‘Tis the season when parenting blogs across the internet highlight the intricate DIY costumes that their families wore for Halloween. Like mom-sewn versions of Princess Kate Middleton’s dresses or Elmo costumes made from Elmo’s actual fur. We made sure that everyone dressed up this year ’cause I was not about to miss out on the $2 burritos that Chipotle was offering to customers in costume. Continue reading
Yesterday I took the Cool Kids to Casa Barilla, which is basically Pasta Heaven set up in Central Park for a few days. We arrived a little after the published start time of 10am. The doors weren’t open yet, so we stood in a very short line while we waited. The kids were free and I paid $5 dollars to get in. Money well spent–here’s what I got!
- Surprise (to me)! For being one of the first 75 in line, I was handed two tickets for Thursday’s sold-out Andrea Bocelli concert in Central Park! And these are not just any general-admission-sit-on-the-grass tickets. They’re VIP tickets that include dinner and actual seats in front of the grass-sitters! YAY!
- My $5 went to the NYC Food Bank to provide 25 meals to New Yorkers in need!
- The kids and I devoured pasta dishes and Italian bottled water for lunch (with no lines), then came back later for dinner after playing in the park. YUM. I took a pasta splurge day for sure. It was the perfect occasion for Cool Newbie’s very first pasta.
- We got a peek at lots of cooking classes and competitions while we ate and wandered. Maybe CB has a future as a chef?
- CB and CN were thoroughly entertained for a long time at the uncrowded Piccolini Playground. They paraded around in their brand new kid-sized aprons while making pasta necklaces and rolling out fresh pasta dough to crank through the pasta maker. Delightful!
On top of this, all of the festival employees working the event went out of their way to be kind and helpful! Thank you, Barilla, for a great day and concert to come! (And I say that without any connection with the company.)
The festival continues through Friday, and if you get out there this morning or tomorrow morning (opening time is 9:30am), you just might score some VIP Bocelli tickets!
Cool Dad and I had a great conversation on our way home from the Old Sturbridge Village outdoor museum yesterday about urban homesteading, which is doing things the old-fashioned way and living simply. My fascination with this idea has increased since moving to NYC and learning to live in a small space without many modern conveniences. Heck, before we moved here I didn’t even know how to warm up leftovers on the stove without a microwave! We’re certainly not roughing it by any means, but after doing laundry, dishes, and all family haircuts personally by hand, I feel I can relate just a little bit to those 18th century New Englanders we learned about at OSV.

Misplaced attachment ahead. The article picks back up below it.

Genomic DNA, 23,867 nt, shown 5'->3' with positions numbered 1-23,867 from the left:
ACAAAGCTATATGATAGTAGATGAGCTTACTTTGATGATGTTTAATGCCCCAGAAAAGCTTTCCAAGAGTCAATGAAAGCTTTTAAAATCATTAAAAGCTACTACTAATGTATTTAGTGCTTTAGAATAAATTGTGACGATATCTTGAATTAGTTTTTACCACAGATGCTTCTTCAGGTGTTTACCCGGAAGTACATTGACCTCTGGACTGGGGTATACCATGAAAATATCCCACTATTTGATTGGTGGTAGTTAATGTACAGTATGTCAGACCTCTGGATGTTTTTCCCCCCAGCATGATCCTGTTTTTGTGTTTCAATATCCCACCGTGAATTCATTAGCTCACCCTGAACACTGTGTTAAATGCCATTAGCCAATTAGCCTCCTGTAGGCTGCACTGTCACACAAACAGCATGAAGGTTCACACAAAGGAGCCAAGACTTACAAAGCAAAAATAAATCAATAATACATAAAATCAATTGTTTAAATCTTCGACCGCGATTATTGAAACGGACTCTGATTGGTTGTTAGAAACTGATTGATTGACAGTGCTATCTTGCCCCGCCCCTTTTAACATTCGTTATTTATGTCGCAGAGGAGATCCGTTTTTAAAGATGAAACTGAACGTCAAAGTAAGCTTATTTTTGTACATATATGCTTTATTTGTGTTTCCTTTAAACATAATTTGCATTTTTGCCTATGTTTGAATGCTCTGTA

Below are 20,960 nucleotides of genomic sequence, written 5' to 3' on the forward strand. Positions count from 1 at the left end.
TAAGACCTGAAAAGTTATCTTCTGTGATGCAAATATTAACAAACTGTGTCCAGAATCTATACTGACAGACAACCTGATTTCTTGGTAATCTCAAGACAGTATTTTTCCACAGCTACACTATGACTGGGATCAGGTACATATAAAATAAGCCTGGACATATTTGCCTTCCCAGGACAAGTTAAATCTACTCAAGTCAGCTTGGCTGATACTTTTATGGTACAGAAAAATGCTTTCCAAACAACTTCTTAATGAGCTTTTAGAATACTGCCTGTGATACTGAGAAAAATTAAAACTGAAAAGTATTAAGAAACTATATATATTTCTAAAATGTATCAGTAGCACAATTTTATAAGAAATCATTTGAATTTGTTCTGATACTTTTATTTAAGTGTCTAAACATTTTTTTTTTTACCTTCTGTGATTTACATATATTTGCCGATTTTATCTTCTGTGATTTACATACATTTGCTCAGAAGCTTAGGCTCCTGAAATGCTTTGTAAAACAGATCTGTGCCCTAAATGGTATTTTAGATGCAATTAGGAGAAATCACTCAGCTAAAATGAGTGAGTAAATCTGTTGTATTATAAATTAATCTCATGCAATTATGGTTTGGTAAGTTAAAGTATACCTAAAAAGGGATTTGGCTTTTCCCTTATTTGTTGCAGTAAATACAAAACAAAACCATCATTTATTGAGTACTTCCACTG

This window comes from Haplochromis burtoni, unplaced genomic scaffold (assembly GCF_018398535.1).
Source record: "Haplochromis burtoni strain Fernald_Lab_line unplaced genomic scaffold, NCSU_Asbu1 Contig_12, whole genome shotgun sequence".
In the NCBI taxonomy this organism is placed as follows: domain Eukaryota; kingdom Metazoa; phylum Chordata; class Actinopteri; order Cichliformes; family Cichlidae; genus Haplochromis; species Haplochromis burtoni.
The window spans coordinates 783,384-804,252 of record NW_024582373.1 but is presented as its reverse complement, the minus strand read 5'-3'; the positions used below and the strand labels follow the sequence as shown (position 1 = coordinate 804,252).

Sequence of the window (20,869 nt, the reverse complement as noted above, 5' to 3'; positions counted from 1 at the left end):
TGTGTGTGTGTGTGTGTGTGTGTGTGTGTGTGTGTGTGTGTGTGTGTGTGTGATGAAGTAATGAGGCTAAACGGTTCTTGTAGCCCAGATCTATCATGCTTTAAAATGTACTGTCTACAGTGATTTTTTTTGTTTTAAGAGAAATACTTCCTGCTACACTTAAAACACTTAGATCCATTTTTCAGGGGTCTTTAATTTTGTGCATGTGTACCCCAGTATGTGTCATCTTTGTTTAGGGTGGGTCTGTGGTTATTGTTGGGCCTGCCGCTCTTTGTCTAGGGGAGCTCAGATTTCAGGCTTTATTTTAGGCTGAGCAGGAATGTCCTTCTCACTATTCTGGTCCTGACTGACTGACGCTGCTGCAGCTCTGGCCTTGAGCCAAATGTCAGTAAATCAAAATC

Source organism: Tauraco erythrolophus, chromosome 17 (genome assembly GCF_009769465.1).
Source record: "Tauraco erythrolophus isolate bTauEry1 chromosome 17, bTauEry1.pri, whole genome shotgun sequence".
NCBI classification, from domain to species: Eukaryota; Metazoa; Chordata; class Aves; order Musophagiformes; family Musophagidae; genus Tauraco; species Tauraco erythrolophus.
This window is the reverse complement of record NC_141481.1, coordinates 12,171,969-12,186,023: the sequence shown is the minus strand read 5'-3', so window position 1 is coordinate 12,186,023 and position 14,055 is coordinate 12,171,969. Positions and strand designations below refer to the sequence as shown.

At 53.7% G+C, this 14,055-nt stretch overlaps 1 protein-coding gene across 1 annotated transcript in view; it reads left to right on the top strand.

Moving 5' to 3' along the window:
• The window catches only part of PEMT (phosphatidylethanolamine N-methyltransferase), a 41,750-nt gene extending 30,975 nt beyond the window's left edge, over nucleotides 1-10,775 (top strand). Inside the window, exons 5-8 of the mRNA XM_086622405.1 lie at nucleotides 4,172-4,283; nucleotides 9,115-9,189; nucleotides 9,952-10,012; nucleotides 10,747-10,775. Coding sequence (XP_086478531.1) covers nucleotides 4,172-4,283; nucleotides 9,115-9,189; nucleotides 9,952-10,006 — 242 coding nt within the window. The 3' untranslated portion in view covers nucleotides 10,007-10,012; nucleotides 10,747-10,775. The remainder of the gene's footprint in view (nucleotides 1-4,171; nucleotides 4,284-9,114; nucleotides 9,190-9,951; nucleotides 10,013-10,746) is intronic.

If it weren’t for Cool Dad, I’d probably be living in a tiny house lit by candle chandeliers, wearing a little brown dress, and living off of avocados and coconuts from my backyard. (Notice none of these are strenuous outdoor activities.) Okay, and maybe I’d have the internet too. Overall, the self-sufficiency of the early settlers is inspiring!
Meanwhile, my husband would much rather be composing a song or a story than cranking the handle of our Wonderwash. He also says he’d rather our kids do something creative instead of helping me do household tasks the time-consuming way (but think about the moral lessons they’d be learning about hard work!). According to CD, God has extended his grace to people through the invention of electric washers and dryers! By accepting this invention, CD says we can have more time for creative pursuits like music and art.
With the extra free time, I speculated that modern conveniences could also give us more time to serve people in our community. Instead of hours spent doing things myself, I could be (theoretically) doing something that helps our neighbors. But then again, the conveniences of factory-produced goods come at a cost–factory workers are often treated poorly, the environment suffers, and consumers have to pay financially and physically for over-processed food that endangers their health.
Perhaps modern homesteaders can serve their communities by making products for their neighbors so that it’s not just about serving themselves? Just like they did in the old days!
And maybe we can all be partial homesteaders in the realms of life that are particularly meaningful to us? In that case, we WONDER if we should retire the Wonderwash (hehe, couldn’t resist). My passion for healthy and real food is much stronger than my passion for clean laundry. My form of homesteading should probably be something like homeschooling and making healthy snacks for my family and our neighbors while Cool Dad does his literary and musical homesteading to change the world. Get out that quill and ink, CD!
What do you think? Is homesteading in modern times mostly about oneself, or can it be used for the common good? And the big question–would a bit of urban homesteading chores make Cool Baby and Cool Newbie more cool or less cool as adults?